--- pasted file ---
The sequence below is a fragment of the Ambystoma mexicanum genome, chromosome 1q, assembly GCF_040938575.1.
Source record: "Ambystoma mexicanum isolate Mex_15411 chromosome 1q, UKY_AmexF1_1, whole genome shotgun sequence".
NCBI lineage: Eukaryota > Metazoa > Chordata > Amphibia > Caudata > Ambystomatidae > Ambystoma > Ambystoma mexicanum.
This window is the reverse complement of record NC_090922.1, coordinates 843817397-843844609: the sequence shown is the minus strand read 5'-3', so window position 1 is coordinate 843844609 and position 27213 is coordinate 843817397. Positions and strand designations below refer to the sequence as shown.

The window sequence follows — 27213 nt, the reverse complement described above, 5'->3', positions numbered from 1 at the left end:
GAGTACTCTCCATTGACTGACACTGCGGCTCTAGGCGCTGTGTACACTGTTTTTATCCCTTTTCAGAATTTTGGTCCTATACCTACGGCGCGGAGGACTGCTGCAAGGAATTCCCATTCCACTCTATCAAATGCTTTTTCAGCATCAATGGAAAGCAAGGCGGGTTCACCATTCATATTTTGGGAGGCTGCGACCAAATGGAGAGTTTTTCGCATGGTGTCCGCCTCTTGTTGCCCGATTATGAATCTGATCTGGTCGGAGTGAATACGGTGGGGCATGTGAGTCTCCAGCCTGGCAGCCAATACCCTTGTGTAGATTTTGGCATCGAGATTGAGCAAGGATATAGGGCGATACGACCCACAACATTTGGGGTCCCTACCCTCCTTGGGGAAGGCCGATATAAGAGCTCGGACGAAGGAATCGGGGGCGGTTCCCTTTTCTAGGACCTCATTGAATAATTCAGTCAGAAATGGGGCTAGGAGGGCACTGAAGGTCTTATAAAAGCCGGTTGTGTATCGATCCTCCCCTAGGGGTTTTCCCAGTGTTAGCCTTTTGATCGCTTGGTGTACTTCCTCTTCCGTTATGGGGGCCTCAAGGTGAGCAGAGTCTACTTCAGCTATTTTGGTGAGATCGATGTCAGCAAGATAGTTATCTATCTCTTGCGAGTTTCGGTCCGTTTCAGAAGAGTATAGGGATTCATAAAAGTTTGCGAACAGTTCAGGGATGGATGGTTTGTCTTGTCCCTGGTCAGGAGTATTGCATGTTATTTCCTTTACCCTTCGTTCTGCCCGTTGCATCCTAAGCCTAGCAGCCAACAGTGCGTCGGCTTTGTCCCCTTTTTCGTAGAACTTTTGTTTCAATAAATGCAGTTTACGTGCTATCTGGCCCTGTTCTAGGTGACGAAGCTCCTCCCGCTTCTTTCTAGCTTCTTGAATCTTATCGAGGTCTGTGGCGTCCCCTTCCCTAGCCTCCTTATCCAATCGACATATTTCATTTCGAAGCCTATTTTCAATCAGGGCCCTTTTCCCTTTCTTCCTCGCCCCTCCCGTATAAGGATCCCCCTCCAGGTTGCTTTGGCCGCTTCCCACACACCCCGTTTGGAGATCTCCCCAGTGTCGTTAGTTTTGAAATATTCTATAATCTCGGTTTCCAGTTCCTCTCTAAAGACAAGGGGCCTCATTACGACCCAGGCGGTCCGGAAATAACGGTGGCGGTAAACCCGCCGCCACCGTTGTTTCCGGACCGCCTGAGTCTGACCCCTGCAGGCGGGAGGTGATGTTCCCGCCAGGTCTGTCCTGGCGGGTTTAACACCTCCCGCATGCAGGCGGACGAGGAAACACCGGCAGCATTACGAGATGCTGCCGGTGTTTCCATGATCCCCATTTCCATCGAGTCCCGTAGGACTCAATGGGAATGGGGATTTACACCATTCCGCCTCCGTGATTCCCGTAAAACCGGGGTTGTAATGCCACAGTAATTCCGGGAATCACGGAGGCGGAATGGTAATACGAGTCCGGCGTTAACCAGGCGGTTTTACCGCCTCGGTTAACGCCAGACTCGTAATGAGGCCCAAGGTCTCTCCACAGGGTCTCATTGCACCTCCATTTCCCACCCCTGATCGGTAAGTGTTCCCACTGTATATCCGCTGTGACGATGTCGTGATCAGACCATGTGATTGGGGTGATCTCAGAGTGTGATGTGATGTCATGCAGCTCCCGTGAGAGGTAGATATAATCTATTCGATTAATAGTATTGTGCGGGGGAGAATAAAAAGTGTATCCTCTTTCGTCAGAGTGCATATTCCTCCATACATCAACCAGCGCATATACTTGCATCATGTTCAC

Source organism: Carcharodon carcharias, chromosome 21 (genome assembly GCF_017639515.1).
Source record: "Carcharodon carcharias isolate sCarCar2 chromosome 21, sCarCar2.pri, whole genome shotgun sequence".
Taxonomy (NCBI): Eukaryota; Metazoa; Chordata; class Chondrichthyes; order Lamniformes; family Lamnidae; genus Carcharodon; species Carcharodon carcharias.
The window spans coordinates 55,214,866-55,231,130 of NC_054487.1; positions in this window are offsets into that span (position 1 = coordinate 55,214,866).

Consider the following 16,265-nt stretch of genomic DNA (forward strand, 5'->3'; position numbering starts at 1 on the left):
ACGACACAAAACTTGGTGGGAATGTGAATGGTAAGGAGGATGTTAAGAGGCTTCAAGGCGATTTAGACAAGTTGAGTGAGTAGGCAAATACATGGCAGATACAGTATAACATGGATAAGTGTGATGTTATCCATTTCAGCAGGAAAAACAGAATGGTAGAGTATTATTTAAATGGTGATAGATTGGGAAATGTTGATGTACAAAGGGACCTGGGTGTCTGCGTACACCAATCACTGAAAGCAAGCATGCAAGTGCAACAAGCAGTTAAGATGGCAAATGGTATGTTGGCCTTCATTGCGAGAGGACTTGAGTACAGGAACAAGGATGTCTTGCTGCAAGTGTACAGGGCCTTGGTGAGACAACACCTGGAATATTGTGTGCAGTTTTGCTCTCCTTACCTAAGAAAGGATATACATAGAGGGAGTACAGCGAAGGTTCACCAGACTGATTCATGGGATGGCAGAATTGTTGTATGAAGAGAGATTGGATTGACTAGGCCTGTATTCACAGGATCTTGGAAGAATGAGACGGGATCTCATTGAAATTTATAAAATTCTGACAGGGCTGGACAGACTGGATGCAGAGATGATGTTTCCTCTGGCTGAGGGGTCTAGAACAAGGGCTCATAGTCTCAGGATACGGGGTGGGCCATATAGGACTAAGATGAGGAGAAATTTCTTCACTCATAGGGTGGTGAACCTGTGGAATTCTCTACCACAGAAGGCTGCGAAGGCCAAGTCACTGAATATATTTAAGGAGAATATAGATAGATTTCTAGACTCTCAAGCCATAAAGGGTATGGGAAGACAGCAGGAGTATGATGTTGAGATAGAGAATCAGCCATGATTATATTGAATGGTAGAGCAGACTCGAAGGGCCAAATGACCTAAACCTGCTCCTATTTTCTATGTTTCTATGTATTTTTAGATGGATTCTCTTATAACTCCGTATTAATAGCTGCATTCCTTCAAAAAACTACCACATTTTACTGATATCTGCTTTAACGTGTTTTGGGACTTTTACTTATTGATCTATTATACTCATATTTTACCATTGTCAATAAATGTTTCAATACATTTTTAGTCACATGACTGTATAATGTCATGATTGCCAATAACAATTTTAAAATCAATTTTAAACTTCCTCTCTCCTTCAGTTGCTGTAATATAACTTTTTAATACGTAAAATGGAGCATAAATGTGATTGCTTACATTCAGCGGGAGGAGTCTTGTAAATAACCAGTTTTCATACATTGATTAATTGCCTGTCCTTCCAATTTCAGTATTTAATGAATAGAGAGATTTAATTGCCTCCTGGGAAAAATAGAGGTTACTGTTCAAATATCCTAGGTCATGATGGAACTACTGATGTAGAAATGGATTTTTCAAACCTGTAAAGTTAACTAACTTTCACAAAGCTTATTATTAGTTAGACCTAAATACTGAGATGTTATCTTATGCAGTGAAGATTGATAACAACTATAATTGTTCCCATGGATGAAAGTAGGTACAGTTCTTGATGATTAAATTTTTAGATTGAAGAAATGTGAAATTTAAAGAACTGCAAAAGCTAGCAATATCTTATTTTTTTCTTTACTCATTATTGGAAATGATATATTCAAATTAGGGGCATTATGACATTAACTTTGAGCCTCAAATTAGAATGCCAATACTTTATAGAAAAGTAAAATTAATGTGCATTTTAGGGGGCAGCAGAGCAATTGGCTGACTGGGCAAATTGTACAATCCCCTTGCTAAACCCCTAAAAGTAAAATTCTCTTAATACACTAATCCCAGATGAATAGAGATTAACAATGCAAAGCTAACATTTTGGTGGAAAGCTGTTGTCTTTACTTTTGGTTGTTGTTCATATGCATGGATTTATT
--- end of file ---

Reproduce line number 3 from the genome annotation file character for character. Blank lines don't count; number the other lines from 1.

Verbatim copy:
NCBI lineage: Eukaryota > Metazoa > Chordata > Amphibia > Caudata > Ambystomatidae > Ambystoma > Ambystoma mexicanum.